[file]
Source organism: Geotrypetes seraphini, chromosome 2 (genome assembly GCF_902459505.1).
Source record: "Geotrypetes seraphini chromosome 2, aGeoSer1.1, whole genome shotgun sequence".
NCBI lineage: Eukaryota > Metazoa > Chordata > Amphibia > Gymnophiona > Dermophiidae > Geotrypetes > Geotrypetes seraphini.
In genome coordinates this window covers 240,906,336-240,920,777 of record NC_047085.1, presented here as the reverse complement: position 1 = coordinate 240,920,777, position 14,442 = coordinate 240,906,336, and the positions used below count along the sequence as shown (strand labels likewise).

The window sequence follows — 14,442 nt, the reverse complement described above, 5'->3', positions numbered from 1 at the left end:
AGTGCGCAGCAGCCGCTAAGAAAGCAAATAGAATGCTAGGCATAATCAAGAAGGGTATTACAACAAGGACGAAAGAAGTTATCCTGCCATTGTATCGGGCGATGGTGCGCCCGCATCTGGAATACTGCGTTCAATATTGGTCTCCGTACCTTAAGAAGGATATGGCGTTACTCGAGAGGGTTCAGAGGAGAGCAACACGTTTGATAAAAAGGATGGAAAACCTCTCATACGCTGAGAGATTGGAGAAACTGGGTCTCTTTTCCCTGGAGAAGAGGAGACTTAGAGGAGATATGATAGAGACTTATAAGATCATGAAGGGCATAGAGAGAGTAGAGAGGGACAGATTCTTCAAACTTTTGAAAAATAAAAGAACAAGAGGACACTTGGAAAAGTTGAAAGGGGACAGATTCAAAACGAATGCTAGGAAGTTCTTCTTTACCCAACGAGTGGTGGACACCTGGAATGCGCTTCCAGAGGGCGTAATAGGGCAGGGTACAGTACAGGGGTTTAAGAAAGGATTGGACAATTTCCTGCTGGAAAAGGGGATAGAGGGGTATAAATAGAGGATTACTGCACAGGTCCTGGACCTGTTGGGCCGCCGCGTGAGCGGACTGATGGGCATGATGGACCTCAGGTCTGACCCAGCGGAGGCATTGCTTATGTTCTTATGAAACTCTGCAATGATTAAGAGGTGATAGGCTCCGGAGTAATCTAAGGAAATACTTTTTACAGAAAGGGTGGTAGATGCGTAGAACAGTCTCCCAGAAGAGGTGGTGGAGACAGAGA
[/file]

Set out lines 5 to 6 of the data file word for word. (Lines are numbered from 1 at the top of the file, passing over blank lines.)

The window sequence follows — 14,442 nt, the reverse complement described above, 5'->3', positions numbered from 1 at the left end:
AGTGCGCAGCAGCCGCTAAGAAAGCAAATAGAATGCTAGGCATAATCAAGAAGGGTATTACAACAAGGACGAAAGAAGTTATCCTGCCATTGTATCGGGCGATGGTGCGCCCGCATCTGGAATACTGCGTTCAATATTGGTCTCCGTACCTTAAGAAGGATATGGCGTTACTCGAGAGGGTTCAGAGGAGAGCAACACGTTTGATAAAAAGGATGGAAAACCTCTCATACGCTGAGAGATTGGAGAAACTGGGTCTCTTTTCCCTGGAGAAGAGGAGACTTAGAGGAGATATGATAGAGACTTATAAGATCATGAAGGGCATAGAGAGAGTAGAGAGGGACAGATTCTTCAAACTTTTGAAAAATAAAAGAACAAGAGGACACTTGGAAAAGTTGAAAGGGGACAGATTCAAAACGAATGCTAGGAAGTTCTTCTTTACCCAACGAGTGGTGGACACCTGGAATGCGCTTCCAGAGGGCGTAATAGGGCAGGGTACAGTACAGGGGTTTAAGAAAGGATTGGACAATTTCCTGCTGGAAAAGGGGATAGAGGGGTATAAATAGAGGATTACTGCACAGGTCCTGGACCTGTTGGGCCGCCGCGTGAGCGGACTGATGGGCATGATGGACCTCAGGTCTGACCCAGCGGAGGCATTGCTTATGTTCTTATGAAACTCTGCAATGATTAAGAGGTGATAGGCTCCGGAGTAATCTAAGGAAATACTTTTTACAGAAAGGGTGGTAGATGCGTAGAACAGTCTCCCAGAAGAGGTGGTGGAGACAGAGA